A satisfying proof

Ian Fox published on
3 min, 463 words

Categories: blog

In 1777, Georges-Louis Leclerc, Comte de Buffon posed the following question:

Suppose we have a floor made of parallel wooden boards, each the same width, and we drop a needle onto the floor. What is the probability that the needle will lie across a line between two boards?

He solved it with some fancy calculus, which is a fine way of doing it, but not particularly satisfying to me. However in 1860 a man named Joseph-Émile Barbier came up with this super slick proof, which is without a doubt the coolest proof I've ever seen.

The trick is that rather than trying to calculate the probability directly, Barbier examined it through the lens of the expected number of lines the needle would cross.

Suppose we define our boards to be 1 unit of distance wide, and we find that dropping a needle of length 1 unit has a probability $p$ of crossing one of the lines. We will ignore the possibility of the needle being exactly along a line, or having one end each on precisely two lines, since the probability of those is 0.

If we drop one needle $n_1$, our expected number of crossings is simply $p$, the probability that the needle crosses a line.

If we drop a second needle $n_2$, then by linearity of expectation we find that our expected total number of crossings is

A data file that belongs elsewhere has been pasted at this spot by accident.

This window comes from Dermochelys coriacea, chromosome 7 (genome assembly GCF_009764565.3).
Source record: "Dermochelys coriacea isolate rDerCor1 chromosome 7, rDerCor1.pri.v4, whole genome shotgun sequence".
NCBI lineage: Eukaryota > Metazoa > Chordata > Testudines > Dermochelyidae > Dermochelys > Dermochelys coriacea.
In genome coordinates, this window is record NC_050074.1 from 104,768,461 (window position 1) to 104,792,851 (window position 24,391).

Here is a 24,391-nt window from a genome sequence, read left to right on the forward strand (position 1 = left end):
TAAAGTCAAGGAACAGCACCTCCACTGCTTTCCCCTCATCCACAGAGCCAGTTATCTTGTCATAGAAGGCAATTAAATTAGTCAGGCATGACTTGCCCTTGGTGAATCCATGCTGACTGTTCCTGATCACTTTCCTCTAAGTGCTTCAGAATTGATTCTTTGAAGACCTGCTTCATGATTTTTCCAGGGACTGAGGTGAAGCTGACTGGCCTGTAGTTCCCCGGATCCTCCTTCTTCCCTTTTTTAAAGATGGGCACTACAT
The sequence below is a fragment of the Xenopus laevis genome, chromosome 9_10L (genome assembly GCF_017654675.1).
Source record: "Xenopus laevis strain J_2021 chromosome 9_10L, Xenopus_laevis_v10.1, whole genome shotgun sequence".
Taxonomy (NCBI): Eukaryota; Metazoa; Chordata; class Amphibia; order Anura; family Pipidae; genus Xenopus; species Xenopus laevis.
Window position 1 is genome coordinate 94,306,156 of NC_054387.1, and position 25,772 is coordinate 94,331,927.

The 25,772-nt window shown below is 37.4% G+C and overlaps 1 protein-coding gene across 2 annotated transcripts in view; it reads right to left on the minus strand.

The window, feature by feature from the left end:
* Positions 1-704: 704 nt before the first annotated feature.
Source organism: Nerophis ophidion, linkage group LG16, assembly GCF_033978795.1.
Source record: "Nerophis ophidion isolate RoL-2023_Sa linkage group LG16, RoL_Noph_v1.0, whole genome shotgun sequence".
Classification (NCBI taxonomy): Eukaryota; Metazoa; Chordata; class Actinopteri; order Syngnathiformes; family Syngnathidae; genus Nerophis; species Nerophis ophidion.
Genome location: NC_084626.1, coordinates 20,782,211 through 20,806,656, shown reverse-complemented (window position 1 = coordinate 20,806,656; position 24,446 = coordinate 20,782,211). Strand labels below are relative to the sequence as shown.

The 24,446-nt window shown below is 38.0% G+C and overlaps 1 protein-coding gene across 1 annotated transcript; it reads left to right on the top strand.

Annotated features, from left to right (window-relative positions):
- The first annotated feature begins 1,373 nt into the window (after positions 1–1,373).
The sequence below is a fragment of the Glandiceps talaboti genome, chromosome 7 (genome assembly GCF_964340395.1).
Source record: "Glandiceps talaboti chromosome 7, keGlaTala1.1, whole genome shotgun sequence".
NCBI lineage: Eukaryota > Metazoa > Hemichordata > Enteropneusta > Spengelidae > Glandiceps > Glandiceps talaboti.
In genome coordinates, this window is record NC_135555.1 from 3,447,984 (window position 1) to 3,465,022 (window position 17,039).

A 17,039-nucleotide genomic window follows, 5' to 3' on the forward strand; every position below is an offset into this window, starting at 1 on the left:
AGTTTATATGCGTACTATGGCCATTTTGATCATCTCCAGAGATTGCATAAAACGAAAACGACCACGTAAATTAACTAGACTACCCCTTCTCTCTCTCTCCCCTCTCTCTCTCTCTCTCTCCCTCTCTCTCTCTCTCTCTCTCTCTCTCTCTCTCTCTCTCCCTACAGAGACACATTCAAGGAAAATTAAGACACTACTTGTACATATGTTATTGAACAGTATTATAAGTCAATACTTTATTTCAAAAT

In general, the expected number of crossings when you drop $m$ needles is $mp$.

Two needles

Figure 1: Two needles on the floor

Similarly, if we drop a needle $n$ and break it into $m$ identical pieces $n_1 \ldots n_m$ we find that each piece must be responsible for the same expected number of crossings:

$$E(n) = \sum_{i=0}^{m}E(n_i) \implies E(n_i)=\frac{1}{p}$$

In short, we can drop a needle of any length $\ell$ we want and the expected number of crossings will be $\ell p$. This holds even if we drop some really bizarre needles:

Strangely shaped needles

Figure 2: Some strangely shaped needles indeed

Now suppose we take a needle and bend it into a circle of diameter 1. We know that the expected number of crossings must be $\pi p$ from before. But consider the ways the needle could fall on the floor:

Some needles bent into circles

Figure 3: Three needles, bent into circles

It always crosses in exactly two places! So $\pi p=2$ and we find that $p=\frac{2}{\pi}$. Any straight needle we drop on the floor will have probability $\frac{2\ell}{\pi}$ of crossing a line. And we didn't do a single bit of calculus!